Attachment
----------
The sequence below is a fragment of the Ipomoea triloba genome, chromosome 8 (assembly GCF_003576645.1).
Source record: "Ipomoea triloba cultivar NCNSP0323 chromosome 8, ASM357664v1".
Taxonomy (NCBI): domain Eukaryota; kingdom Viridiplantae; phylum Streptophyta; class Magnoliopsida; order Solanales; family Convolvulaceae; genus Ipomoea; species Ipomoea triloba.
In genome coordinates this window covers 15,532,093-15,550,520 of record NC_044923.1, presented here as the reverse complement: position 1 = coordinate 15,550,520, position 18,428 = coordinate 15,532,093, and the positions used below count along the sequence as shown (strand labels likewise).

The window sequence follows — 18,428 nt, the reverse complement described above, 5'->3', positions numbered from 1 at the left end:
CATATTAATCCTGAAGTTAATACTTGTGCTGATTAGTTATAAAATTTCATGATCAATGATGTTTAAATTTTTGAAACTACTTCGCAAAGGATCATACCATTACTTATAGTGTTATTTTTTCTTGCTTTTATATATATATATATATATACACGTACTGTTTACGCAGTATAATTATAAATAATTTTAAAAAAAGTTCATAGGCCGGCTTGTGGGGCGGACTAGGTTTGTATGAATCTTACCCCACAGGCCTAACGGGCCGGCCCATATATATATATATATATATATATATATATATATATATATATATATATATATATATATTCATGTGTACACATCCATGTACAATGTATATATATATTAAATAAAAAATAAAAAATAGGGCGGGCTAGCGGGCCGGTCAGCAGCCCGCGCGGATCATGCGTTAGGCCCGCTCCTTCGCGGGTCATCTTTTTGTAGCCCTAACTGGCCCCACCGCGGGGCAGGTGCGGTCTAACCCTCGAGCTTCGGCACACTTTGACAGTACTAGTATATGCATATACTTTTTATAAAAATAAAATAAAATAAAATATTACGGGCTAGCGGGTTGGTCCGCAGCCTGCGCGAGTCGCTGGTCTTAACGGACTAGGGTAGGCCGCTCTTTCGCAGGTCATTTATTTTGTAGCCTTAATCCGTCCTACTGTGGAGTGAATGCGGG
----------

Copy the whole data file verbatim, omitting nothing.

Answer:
The sequence below is a fragment of the Ipomoea triloba genome, chromosome 8 (assembly GCF_003576645.1).
Source record: "Ipomoea triloba cultivar NCNSP0323 chromosome 8, ASM357664v1".
Taxonomy (NCBI): domain Eukaryota; kingdom Viridiplantae; phylum Streptophyta; class Magnoliopsida; order Solanales; family Convolvulaceae; genus Ipomoea; species Ipomoea triloba.
In genome coordinates this window covers 15,532,093-15,550,520 of record NC_044923.1, presented here as the reverse complement: position 1 = coordinate 15,550,520, position 18,428 = coordinate 15,532,093, and the positions used below count along the sequence as shown (strand labels likewise).

The window sequence follows — 18,428 nt, the reverse complement described above, 5'->3', positions numbered from 1 at the left end:
CATATTAATCCTGAAGTTAATACTTGTGCTGATTAGTTATAAAATTTCATGATCAATGATGTTTAAATTTTTGAAACTACTTCGCAAAGGATCATACCATTACTTATAGTGTTATTTTTTCTTGCTTTTATATATATATATATATATACACGTACTGTTTACGCAGTATAATTATAAATAATTTTAAAAAAAGTTCATAGGCCGGCTTGTGGGGCGGACTAGGTTTGTATGAATCTTACCCCACAGGCCTAACGGGCCGGCCCATATATATATATATATATATATATATATATATATATATATATATATATATATATATATTCATGTGTACACATCCATGTACAATGTATATATATATTAAATAAAAAATAAAAAATAGGGCGGGCTAGCGGGCCGGTCAGCAGCCCGCGCGGATCATGCGTTAGGCCCGCTCCTTCGCGGGTCATCTTTTTGTAGCCCTAACTGGCCCCACCGCGGGGCAGGTGCGGTCTAACCCTCGAGCTTCGGCACACTTTGACAGTACTAGTATATGCATATACTTTTTATAAAAATAAAATAAAATAAAATATTACGGGCTAGCGGGTTGGTCCGCAGCCTGCGCGAGTCGCTGGTCTTAACGGACTAGGGTAGGCCGCTCTTTCGCAGGTCATTTATTTTGTAGCCTTAATCCGTCCTACTGTGGAGTGAATGCGGG